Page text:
Weesp has only been part of Amsterdam for just a year, but in addition to the advantages, they are now also experiencing the disadvantages. The local politicians in Weesp are in fact concerned about the new construction plans of housing alderman Reinier van Dantzig. It wants to build 600 additional homes in the new residential area of Weespersluis, much to the dismay of a majority of the management committee in the urban area.
Weesp is in full development and construction is underway in various parts, including Weespersluis and the Cacaokwartier. Projections by the municipality show that the number of residents in the Weesp district will increase by half in ten years’ time from 19,000 to about 29,000. And that, according to the Weespers, has major consequences for local facilities.
For example, according to the local parties, more than four hundred children in Weespersluis are on the waiting list for childcare. Although the municipality is working on two additional locations, according to the Weespers there are far too few. A majority of the management committee therefore expressed a negative opinion yesterday about the plans of the municipality to further densify the western part of the Weespersluis district.
“It is incomprehensible that the council is acting as if nothing is going on in Weesp,” says committee member Mathijs Petri of the local WSP. The other areas in Weesp cannot handle the overflow from Weespersluis.”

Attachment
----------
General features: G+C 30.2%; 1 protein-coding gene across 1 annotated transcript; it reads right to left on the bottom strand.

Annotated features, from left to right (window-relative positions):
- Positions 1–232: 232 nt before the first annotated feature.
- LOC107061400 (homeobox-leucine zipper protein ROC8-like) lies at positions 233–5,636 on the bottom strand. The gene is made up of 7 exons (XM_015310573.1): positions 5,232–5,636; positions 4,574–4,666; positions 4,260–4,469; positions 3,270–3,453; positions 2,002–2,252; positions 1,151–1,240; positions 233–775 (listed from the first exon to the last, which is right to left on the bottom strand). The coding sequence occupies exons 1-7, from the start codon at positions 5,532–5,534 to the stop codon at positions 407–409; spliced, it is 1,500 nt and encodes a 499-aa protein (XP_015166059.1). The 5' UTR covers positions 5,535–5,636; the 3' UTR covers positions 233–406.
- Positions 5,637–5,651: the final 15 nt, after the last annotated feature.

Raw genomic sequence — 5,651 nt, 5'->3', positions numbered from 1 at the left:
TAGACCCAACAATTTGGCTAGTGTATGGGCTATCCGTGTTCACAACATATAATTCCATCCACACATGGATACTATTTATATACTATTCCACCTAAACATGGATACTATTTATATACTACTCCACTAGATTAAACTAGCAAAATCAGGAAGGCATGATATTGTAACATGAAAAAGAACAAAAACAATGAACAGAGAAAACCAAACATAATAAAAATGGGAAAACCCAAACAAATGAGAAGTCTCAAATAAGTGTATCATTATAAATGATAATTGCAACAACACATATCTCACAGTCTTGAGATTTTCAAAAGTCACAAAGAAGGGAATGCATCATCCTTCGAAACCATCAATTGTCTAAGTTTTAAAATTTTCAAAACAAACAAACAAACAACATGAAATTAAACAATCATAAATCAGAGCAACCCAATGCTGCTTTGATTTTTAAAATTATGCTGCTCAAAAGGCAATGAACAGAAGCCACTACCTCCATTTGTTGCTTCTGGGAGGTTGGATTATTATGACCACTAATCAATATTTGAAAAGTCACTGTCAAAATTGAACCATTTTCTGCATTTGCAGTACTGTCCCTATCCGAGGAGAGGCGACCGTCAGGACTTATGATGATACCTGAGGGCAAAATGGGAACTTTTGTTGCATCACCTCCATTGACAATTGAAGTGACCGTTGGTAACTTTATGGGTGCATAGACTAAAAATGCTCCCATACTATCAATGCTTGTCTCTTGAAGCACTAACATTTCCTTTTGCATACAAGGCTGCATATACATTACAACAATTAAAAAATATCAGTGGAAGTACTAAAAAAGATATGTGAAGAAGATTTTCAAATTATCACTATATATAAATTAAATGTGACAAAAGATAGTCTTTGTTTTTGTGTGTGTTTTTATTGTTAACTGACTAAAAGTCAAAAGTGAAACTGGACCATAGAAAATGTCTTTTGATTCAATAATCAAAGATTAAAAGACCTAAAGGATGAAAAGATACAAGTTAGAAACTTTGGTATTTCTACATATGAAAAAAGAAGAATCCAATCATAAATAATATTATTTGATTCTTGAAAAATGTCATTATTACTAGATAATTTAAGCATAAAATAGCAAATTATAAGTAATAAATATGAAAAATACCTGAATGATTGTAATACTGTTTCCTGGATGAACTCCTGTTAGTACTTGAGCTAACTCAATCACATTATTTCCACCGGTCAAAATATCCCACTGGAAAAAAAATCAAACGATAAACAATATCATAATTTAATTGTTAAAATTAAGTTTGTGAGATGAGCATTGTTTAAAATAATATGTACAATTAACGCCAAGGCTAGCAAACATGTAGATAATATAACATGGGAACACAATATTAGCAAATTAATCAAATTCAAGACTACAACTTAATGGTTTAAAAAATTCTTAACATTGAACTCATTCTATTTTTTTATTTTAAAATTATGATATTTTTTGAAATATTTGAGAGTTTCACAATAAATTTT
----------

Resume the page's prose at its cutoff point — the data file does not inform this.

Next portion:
According to the VVD in Weesp, Van Dantzig’s plans have been causing great unrest for weeks. “The board committee has received three hundred emails from residents who do not understand anything about the plans. And to top it all off, the alderman also wants to introduce paid parking in the residential area, against existing agreements,” said VVD committee member Cor Bavink.
Alderman Reinier van Dantzig says in a response that he is aware of the lack of shelter. “We are indeed working hard on this in Weesp with all parties.” Van Dantzig also says that space has been reserved for schools and shelters in the plans.
According to Van Dantzig, mainly terraced houses will be built and the apartment complexes that appear in the plans will not be higher than ‘6 to 7 layers.’
“Once the neighborhood is finished, we want to be sure that visitors and staff can still park,” the alderman finally promises. “In order to be able to regulate parking in the future, we must already take this into account in the plans.”
A final decision has yet to be made. “This discussion is currently taking place in Weesp, after which it is up to the municipal executive and the municipal council,” says Van Dantzig.